The Russian countryside was once dotted with estate houses that belonged to the gentry and to prosperous merchants. Most of these houses were built of wood, modest in size and appearance such as the family estates of the great poet Alexander Pushkin at Boldino and Mikhailovskoe. Others, such as Leo Tolstoy’s house at Yasnaya polyana, were more imposing. And a few of these houses reached palatial proportions. The upheavals of the 20th century dealt harshly with these relics of a bygone social order. Only a few of them have survived in recognizable form.
Fortunately, one of the grandest is still standing at the village of Raek (Ra-YOK), to the south of Torzhok not far from the Moscow – St. Petersburg highway.The estate, formally known as Znamenskoe-Raek, includes a landscaped park extending to the small Logovezh River. Near the main house is the Church of the Icon of the Sign (Znamenie; built in1766), from which the village draws the name “Znamenskoe”. Although some of the park pavilions were damaged or destroyed during the Second World War, the main house and its attached buildings are structurally intact. Between 1787 and the 1790s the estate was the scene of intensive construction. Its patron, General and Senator Fedor Glebov, intended to create an idyllic retreat for receiving important guests. The estate’s location near the highway facilitated this function, and Glebov gave the prominent architect Nikolai Lvov full rein for a grand mansion in the Italian style.
Lvov — like the other major Palladian architects in Russia, Giacomo Quarenghi and Charles Cameron — was interested primarily in Palladio’s "rural" architecture, and above all the villas. At Raek the Italian style is particularly evident in the rotunda that rises above the two-story mansion. On the interior the rotunda provides natural light for the ball room at the center of the second (main) floor. All flanking rooms are subordinate to this square central space — a clear indication of the house’s purpose as a center of reception and entertainment.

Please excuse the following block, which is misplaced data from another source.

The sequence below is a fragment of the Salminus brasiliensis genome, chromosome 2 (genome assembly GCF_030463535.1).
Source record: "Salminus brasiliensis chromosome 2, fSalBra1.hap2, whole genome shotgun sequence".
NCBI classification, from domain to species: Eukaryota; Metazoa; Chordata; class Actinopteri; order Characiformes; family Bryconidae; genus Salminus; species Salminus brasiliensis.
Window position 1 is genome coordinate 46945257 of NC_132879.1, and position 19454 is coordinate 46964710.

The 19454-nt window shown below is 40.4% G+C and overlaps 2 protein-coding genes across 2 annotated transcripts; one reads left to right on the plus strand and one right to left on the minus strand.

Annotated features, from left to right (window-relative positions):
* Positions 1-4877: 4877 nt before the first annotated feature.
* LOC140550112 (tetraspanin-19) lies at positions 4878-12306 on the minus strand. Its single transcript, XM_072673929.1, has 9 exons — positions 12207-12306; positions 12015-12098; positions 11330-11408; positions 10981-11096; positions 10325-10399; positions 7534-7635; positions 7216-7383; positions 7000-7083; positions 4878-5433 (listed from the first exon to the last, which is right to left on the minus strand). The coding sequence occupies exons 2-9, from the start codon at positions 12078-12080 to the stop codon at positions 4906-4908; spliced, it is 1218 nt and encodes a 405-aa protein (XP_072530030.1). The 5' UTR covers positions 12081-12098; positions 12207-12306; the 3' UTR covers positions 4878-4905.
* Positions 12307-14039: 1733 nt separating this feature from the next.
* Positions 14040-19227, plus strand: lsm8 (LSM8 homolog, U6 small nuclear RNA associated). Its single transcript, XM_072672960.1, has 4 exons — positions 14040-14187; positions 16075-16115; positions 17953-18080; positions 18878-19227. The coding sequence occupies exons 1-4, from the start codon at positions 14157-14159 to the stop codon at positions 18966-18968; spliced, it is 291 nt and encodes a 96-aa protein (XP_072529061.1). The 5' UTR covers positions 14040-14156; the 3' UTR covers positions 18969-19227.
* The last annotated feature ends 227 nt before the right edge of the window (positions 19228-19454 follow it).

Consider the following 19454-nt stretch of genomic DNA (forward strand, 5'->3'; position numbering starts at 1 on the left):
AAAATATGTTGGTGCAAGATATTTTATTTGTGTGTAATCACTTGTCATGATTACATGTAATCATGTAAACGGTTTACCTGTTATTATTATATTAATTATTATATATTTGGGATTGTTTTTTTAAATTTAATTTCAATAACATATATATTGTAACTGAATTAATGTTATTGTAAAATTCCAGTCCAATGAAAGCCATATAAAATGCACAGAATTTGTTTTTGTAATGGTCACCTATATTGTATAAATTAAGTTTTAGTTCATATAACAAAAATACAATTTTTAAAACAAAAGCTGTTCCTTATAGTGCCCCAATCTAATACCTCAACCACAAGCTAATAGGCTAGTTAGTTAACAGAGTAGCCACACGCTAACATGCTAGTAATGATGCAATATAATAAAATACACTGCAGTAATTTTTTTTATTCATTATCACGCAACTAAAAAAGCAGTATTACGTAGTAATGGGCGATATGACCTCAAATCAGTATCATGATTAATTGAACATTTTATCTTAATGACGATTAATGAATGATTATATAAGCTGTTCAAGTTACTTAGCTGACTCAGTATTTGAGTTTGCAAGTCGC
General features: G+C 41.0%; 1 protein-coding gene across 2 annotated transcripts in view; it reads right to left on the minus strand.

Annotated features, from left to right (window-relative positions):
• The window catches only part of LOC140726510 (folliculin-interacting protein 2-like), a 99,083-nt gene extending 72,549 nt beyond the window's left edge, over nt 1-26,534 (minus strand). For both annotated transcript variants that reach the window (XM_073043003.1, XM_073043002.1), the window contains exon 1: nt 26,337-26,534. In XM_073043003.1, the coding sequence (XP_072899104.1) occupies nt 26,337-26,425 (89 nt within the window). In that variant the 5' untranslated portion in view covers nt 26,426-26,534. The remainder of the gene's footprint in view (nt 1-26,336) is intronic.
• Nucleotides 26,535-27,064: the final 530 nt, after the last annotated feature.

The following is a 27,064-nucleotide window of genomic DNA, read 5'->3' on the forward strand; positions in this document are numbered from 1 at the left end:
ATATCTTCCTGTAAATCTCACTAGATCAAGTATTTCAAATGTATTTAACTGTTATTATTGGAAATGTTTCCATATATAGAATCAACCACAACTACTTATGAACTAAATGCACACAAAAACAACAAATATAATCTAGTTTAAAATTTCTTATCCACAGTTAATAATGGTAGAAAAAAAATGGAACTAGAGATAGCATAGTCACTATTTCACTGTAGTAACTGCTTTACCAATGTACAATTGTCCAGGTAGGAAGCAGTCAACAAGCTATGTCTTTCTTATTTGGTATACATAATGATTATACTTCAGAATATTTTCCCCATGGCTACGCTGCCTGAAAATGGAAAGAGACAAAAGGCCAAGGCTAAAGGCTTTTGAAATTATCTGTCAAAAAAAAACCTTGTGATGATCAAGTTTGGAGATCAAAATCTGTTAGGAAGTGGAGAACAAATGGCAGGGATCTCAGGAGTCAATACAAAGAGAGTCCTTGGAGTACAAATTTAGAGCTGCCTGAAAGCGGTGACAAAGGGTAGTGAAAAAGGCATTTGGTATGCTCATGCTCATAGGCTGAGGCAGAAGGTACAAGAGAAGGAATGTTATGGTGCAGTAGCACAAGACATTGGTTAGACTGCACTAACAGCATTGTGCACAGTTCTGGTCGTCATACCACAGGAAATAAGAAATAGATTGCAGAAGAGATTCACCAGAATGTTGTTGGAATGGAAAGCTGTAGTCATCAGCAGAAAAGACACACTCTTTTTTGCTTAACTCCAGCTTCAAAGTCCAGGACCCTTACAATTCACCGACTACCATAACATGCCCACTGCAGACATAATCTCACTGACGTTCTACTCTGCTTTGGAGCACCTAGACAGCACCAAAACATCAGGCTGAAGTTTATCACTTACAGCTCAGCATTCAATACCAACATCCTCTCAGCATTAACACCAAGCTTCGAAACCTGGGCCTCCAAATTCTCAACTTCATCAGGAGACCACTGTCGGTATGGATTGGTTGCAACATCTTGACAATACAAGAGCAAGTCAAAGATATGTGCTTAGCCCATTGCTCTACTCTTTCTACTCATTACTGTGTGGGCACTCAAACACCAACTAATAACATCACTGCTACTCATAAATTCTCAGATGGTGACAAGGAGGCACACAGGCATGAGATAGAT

The most distinctive feature of Lvov’s design is a grand colonnade that encloses the cour d’honneur in front of the house. It is flanked on either side with pavilions and service buildings that are closely integrated into the colonnade. The center of the colonnade opposite the mansion is a monumental entrance arch. There is nothing else quite like it in Russia, yet in some respects this extraordinary entrance court reminds of Thomas Jefferson’s design for the colonnaded lawn at the University of Virginia. At Znamenskoe-Raek, Lvov created a distinctive approach for the adaptation of the natural setting to the architectural forms of the neoclassical manor and its auxiliary buildings. At this time the concept of landscape design centered on the contemplation of "unfettered" nature, whose eternal laws were supposed to complement the natural logic and meaning of neoclassical architecture. Lvov’s grand colonnade facilitates that union by providing forest vistas through the classical entrance arch and the colonnade itself, a rare achievement through which artifice and nature are both delineated and at the same time fused.
The Znamenskoe-Raek estate, whose survival is little short of miraculous, is undergoing a careful restoration and is open to visitors. It should be visited by anyone with an interest in the former glory of Russia’s estate culture.